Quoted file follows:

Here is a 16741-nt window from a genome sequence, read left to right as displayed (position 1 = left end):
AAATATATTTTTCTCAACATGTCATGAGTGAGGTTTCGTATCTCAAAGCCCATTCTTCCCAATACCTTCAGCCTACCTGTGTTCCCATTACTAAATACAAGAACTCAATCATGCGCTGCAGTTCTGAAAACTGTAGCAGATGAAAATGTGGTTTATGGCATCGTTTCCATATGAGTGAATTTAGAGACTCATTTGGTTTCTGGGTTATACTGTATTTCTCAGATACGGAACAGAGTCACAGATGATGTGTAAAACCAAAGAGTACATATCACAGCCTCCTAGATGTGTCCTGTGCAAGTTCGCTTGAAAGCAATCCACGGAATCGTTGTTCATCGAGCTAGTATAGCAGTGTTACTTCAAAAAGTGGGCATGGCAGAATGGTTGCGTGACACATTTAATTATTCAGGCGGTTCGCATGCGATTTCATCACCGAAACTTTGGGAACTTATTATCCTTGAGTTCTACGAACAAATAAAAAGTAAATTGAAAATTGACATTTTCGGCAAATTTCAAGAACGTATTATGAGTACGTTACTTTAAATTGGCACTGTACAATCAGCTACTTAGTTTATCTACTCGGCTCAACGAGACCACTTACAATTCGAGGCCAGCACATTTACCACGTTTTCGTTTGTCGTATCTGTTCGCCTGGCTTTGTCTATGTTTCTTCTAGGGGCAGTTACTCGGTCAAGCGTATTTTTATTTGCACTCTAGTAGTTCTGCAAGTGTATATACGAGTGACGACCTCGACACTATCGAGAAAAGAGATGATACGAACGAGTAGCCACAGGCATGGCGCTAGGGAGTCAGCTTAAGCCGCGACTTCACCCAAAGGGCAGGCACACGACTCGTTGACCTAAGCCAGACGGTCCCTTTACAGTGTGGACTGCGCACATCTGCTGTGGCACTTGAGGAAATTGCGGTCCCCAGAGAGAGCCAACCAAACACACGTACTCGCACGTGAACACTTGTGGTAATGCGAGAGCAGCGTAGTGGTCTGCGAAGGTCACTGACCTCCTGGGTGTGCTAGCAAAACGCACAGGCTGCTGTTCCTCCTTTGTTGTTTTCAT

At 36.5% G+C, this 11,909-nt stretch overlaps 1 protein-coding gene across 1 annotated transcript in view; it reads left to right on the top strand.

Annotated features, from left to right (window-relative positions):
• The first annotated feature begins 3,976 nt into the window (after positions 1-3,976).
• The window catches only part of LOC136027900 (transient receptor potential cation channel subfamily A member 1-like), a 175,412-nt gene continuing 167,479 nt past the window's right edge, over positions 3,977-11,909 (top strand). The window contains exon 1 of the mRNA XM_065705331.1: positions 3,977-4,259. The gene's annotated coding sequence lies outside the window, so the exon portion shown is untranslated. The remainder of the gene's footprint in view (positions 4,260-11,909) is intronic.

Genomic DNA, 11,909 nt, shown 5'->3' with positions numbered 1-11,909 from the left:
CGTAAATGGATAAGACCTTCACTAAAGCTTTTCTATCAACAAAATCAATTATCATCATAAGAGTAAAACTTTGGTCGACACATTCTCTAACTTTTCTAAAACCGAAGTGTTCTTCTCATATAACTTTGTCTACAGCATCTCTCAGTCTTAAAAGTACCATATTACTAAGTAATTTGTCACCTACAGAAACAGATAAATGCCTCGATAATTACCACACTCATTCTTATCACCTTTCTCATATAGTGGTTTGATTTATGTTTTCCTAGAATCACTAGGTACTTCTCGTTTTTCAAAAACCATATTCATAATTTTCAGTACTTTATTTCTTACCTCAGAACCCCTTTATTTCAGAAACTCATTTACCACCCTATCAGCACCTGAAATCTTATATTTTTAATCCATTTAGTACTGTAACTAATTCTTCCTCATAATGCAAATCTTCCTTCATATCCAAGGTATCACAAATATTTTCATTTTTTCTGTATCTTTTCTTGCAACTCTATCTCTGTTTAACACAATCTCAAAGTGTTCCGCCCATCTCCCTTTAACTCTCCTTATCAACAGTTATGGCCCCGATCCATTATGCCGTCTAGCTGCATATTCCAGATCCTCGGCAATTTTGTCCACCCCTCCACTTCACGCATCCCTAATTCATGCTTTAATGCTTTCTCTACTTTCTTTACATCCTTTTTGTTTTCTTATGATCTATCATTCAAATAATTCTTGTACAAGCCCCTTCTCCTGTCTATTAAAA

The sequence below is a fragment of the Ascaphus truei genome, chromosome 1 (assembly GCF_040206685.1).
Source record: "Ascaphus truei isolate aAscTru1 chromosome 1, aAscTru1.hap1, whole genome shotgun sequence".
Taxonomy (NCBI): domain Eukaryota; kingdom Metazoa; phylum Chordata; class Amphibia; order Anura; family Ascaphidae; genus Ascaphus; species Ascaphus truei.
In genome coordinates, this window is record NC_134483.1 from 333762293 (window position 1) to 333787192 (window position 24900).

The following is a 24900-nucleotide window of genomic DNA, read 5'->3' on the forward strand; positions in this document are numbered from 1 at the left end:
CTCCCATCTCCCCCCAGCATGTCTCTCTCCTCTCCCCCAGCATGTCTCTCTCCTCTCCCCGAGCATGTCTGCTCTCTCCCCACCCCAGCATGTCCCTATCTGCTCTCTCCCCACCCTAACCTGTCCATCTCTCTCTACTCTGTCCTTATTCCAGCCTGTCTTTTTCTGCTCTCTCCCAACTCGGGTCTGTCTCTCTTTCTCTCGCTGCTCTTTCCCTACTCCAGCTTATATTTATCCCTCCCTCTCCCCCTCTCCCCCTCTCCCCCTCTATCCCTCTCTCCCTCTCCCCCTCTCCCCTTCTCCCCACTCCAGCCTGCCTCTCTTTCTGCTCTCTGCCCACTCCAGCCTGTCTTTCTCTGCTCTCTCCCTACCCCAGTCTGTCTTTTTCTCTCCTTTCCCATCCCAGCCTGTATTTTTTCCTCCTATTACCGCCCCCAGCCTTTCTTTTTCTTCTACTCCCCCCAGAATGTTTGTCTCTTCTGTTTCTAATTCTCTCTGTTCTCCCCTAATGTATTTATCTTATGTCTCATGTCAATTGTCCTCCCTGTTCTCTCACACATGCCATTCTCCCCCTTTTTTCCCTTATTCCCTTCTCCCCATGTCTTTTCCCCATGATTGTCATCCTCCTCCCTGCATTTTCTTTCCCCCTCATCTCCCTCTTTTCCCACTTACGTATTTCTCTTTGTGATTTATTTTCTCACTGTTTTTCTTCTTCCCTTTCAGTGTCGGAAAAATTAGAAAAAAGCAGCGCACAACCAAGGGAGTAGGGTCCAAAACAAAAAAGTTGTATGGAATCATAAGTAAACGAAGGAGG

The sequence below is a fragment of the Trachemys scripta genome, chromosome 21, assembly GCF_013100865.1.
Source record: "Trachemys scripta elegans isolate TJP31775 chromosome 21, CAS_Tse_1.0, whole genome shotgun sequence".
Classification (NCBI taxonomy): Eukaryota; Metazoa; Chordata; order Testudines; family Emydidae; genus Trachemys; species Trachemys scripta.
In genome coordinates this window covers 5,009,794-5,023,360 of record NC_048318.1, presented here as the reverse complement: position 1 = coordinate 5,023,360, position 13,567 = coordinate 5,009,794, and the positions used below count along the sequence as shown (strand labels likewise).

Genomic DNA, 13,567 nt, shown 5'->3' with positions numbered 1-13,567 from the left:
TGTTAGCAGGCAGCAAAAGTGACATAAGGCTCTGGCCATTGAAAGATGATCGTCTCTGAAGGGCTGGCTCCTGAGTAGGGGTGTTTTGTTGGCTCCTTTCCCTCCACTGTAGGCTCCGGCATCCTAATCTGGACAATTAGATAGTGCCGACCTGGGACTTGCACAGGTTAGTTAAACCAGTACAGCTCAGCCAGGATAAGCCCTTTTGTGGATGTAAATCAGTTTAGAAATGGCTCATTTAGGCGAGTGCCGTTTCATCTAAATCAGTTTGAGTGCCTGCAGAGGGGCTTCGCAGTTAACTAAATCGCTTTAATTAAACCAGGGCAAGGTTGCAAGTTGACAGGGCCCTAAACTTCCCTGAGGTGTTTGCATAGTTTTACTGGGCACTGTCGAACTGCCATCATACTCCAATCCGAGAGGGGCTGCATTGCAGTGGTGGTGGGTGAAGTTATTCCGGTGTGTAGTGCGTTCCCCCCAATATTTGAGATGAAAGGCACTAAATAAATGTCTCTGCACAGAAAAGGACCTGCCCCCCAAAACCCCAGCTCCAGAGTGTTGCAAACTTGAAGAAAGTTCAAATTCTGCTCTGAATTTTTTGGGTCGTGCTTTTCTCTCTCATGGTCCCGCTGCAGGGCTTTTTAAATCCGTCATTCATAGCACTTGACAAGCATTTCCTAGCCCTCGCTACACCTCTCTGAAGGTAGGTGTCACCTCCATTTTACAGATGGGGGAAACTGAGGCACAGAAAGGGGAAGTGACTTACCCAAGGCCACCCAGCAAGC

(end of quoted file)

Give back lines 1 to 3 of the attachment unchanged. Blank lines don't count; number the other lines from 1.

Here is a 16741-nt window from a genome sequence, read left to right as displayed (position 1 = left end):
AAATATATTTTTCTCAACATGTCATGAGTGAGGTTTCGTATCTCAAAGCCCATTCTTCCCAATACCTTCAGCCTACCTGTGTTCCCATTACTAAATACAAGAACTCAATCATGCGCTGCAGTTCTGAAAACTGTAGCAGATGAAAATGTGGTTTATGGCATCGTTTCCATATGAGTGAATTTAGAGACTCATTTGGTTTCTGGGTTATACTGTATTTCTCAGATACGGAACAGAGTCACAGATGATGTGTAAAACCAAAGAGTACATATCACAGCCTCCTAGATGTGTCCTGTGCAAGTTCGCTTGAAAGCAATCCACGGAATCGTTGTTCATCGAGCTAGTATAGCAGTGTTACTTCAAAAAGTGGGCATGGCAGAATGGTTGCGTGACACATTTAATTATTCAGGCGGTTCGCATGCGATTTCATCACCGAAACTTTGGGAACTTATTATCCTTGAGTTCTACGAACAAATAAAAAGTAAATTGAAAATTGACATTTTCGGCAAATTTCAAGAACGTATTATGAGTACGTTACTTTAAATTGGCACTGTACAATCAGCTACTTAGTTTATCTACTCGGCTCAACGAGACCACTTACAATTCGAGGCCAGCACATTTACCACGTTTTCGTTTGTCGTATCTGTTCGCCTGGCTTTGTCTATGTTTCTTCTAGGGGCAGTTACTCGGTCAAGCGTATTTTTATTTGCACTCTAGTAGTTCTGCAAGTGTATATACGAGTGACGACCTCGACACTATCGAGAAAAGAGATGATACGAACGAGTAGCCACAGGCATGGCGCTAGGGAGTCAGCTTAAGCCGCGACTTCACCCAAAGGGCAGGCACACGACTCGTTGACCTAAGCCAGACGGTCCCTTTACAGTGTGGACTGCGCACATCTGCTGTGGCACTTGAGGAAATTGCGGTCCCCAGAGAGAGCCAACCAAACACACGTACTCGCACGTGAACACTTGTGGTAATGCGAGAGCAGCGTAGTGGTCTGCGAAGGTCACTGACCTCCTGGGTGTGCTAGCAAAACGCACAGGCTGCTGTTCCTCCTTTGTTGTTTTCAT

At 36.5% G+C, this 11,909-nt stretch overlaps 1 protein-coding gene across 1 annotated transcript in view; it reads left to right on the top strand.